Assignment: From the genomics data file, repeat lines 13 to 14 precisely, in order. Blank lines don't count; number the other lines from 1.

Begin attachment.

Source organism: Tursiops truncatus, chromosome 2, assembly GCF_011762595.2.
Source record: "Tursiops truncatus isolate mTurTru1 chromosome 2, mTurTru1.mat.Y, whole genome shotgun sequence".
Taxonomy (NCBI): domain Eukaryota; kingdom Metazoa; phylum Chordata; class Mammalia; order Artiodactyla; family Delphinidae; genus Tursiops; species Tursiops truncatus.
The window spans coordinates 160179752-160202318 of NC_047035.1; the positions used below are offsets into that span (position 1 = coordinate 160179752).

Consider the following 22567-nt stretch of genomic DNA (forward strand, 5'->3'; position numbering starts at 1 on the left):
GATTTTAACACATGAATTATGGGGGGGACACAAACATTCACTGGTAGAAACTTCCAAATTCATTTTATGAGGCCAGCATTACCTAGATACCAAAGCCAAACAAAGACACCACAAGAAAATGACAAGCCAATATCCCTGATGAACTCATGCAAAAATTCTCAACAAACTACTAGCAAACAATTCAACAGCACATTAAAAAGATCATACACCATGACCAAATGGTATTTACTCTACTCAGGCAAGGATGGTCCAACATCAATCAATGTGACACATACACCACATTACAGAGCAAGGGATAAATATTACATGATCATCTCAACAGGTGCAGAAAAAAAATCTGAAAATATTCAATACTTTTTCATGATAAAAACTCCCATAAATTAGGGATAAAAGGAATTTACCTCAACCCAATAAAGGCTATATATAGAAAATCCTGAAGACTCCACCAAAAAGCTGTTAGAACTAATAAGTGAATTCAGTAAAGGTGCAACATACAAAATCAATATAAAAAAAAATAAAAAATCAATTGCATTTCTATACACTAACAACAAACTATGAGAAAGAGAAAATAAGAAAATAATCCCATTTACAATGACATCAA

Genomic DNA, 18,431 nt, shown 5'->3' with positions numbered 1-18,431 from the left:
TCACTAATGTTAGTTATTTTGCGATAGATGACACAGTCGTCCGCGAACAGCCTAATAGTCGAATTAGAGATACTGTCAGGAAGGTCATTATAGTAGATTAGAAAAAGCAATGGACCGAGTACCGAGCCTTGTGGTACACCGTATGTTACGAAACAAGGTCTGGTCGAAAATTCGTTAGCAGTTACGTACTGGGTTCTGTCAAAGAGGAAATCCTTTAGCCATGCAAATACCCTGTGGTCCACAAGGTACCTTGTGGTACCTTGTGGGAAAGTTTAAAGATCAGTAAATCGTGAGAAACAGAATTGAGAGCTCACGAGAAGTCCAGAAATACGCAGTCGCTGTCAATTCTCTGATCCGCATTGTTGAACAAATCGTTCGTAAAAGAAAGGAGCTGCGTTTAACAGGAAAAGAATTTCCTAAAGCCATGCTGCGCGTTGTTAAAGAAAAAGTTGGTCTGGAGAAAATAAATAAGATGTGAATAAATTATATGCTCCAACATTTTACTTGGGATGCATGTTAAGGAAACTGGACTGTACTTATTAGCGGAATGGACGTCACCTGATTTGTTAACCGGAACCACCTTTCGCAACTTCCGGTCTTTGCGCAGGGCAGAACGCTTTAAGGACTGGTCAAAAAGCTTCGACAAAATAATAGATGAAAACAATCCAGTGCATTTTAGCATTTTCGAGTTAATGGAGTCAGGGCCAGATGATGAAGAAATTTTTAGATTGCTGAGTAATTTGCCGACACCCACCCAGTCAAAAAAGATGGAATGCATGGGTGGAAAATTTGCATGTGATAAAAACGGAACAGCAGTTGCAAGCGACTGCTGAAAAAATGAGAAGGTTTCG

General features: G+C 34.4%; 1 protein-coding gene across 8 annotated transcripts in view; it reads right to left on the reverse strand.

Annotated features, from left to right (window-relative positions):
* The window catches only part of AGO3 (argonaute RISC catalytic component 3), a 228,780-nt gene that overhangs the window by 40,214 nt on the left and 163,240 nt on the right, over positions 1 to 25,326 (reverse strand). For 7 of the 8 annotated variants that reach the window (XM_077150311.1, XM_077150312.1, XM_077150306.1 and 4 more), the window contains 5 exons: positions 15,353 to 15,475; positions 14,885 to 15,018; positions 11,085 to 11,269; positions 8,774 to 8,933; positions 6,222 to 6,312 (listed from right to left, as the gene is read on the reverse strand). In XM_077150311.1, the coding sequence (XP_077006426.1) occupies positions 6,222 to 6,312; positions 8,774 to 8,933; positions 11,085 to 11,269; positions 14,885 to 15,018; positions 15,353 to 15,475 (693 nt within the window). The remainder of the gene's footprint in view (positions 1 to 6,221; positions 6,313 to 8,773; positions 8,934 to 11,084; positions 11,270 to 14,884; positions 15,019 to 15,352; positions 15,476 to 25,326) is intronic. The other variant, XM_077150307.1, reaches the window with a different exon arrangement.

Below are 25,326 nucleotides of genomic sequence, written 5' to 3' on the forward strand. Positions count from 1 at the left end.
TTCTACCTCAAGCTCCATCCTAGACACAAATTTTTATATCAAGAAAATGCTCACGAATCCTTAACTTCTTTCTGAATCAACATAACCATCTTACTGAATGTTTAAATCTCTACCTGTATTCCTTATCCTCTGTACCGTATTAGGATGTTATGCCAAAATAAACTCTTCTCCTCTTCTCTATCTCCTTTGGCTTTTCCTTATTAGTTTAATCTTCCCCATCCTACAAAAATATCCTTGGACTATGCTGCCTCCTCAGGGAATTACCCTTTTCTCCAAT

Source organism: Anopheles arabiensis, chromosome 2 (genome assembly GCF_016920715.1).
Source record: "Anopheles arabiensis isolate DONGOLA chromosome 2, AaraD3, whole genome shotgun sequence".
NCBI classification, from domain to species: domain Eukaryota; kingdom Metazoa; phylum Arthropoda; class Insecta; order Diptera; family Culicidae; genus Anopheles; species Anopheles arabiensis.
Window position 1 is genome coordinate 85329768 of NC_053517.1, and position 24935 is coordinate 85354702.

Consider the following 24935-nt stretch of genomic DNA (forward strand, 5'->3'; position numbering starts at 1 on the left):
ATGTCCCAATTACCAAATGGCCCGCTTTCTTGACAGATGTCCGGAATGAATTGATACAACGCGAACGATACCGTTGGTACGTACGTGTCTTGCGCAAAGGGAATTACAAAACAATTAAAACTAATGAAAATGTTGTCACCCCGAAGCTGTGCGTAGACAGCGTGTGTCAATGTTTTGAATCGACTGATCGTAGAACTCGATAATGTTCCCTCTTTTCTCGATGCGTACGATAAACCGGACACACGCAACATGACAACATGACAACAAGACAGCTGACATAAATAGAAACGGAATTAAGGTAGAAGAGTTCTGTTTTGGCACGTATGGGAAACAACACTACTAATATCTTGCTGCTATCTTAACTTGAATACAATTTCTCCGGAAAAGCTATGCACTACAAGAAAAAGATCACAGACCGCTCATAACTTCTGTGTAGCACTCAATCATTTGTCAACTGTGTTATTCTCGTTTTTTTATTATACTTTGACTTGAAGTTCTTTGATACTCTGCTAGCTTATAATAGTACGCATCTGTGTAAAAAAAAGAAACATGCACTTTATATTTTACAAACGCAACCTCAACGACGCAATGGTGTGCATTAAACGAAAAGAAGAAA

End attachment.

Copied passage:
TTCTACCTCAAGCTCCATCCTAGACACAAATTTTTATATCAAGAAAATGCTCACGAATCCTTAACTTCTTTCTGAATCAACATAACCATCTTACTGAATGTTTAAATCTCTACCTGTATTCCTTATCCTCTGTACCGTATTAGGATGTTATGCCAAAATAAACTCTTCTCCTCTTCTCTATCTCCTTTGGCTTTTCCTTATTAGTTTAATCTTCCCCATCCTACAAAAATATCCTTGGACTATGCTGCCTCCTCAGGGAATTACCCTTTTCTCCAAT

Source organism: Anopheles arabiensis, chromosome 2 (genome assembly GCF_016920715.1).